Delia Martinez and her husband couldn’t afford two gym memberships with their income, so they came up with a solution.
Her husband would continue with 24 Hour Fitness, where he’d have access to a pool, indoor basketball court, weights and cardio machines.
Meanwhile, Martinez would work up a sweat in the neighborhood, walking the family dog through the streets and around the parks of the Woodward developments.
It wasn’t ideal, but there simply wasn’t enough money in the budget for her gym pass.
“I couldn’t afford it,” she said.
About four weeks ago, the City of Manteca stepped in, leveling the playing field in the Martinez household with a $75,000 investment in the public’s health and fitness.
In February, the Parks and Recreation Department oversaw the installation of four workout stations along the perimeter of Woodward Park, a popular morning and evening destination for walkers and joggers alike.
“When I found this, it was like ‘Oh, yeah!’ ” she said, a smile stretching across her face. “It’s awesome; so good for people who can’t afford the gym.”
The stations are located along the residential side of the park along Buena Vista Drive, Heartland Drive and Bridewell Avenue. The city unveiled the equipment in late February, tearing off the caution tape that circled the stations while the last of the cement dried.
For many residents of the Woodward community, the park has replaced the need to take up membership at a traditional gym. It’s also spiced up their cardio, breaking up the laps with strength-training exercises.
Antonio Leonardo is fit and strong for a 65-year-old man – a credit, he says, to the park he can see from his front lawn. On most days, he can be found trotting along the path before sunrise.
On Thursday, he joined his wife, Niveria Leonardo, for a late morning stroll. The two shuffled through the machines near the corner Buena Vista and Woodward, before disappearing into the shadows along Woodward.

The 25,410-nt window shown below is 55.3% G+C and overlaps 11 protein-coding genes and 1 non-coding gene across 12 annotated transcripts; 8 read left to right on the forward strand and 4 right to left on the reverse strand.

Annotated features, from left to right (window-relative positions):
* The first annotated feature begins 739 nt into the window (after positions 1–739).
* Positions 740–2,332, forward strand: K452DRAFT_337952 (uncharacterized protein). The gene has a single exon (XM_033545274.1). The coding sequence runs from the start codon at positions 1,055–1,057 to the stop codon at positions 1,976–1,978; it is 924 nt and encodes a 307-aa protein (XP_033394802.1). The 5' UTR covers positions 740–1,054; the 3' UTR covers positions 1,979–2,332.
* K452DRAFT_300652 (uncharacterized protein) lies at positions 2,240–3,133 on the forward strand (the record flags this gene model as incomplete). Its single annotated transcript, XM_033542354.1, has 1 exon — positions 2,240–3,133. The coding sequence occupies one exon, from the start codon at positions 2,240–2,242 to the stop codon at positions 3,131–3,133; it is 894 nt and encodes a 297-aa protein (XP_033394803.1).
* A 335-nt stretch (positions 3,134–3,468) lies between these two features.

“I use them on a daily basis,” Antonio Leonardo said after climbing off the cross-country ski machine. “I was so glad when they put these in. Now I have a gym by my front door.”
A gym with options.
Each station targets a different part of the body, ranging from legs and arms to chest and core.
Niveria Leonardo willed her way through a set on the rowing machine. She says that machine, above all others, is the most taxing on her body. “I’ve got bad bones and muscles,” she said, “but this is nice for us.”
Basma Abuelhaj, a 14-year resident of Manteca, adjusted her earbuds as she climbed on the Pendulum near the playground on Heartland.
The machine swings back and forth, as its name suggests, targeting the abdominal area.
“I love this. I didn’t have to renew my gym membership,” she said. “I think it’s wonderful that the city would put these in. I always say it: I love Manteca.”
Marcel Lucero and his wife pushed their young child in a stroller Thursday morning, stopping at each station. Before cranking out sets on the chest press and butterfly machines, Lucero commended the city for staying true to its nickname, Family City.
Woodward Park was already home to several lighted soccer fields, basketball courts and two playgrounds. Now it’s issued residents a $75,000 gym membership.
Call it the “Family” plan.
“(The stations) make it a family environment. It encourages kids and families to get out here as a unit,” Lucero said. “It’s a positive thing, and it’s 24 hours. It’s definitely convenient.”
The City has a ringing endorsement from Martinez, who marveled at the machines’ simplicity, handicap accessibility and built-in technology.
Before she used the lat pulldown machine on Thursday, Martinez first watched a demonstration on her smartphone.
In keeping with the times, Greenfields Outdoor Fitness, the equipment’s manufacturer, has equipped each machine and apparatus with a bar code that once scanned with a smartphone or device calls up a video on YouTube.
“Isn’t this cool?” she said in amazement. “It shows you how it all works. I love this,” Martinez said. “It’s the best thing the city has ever done.”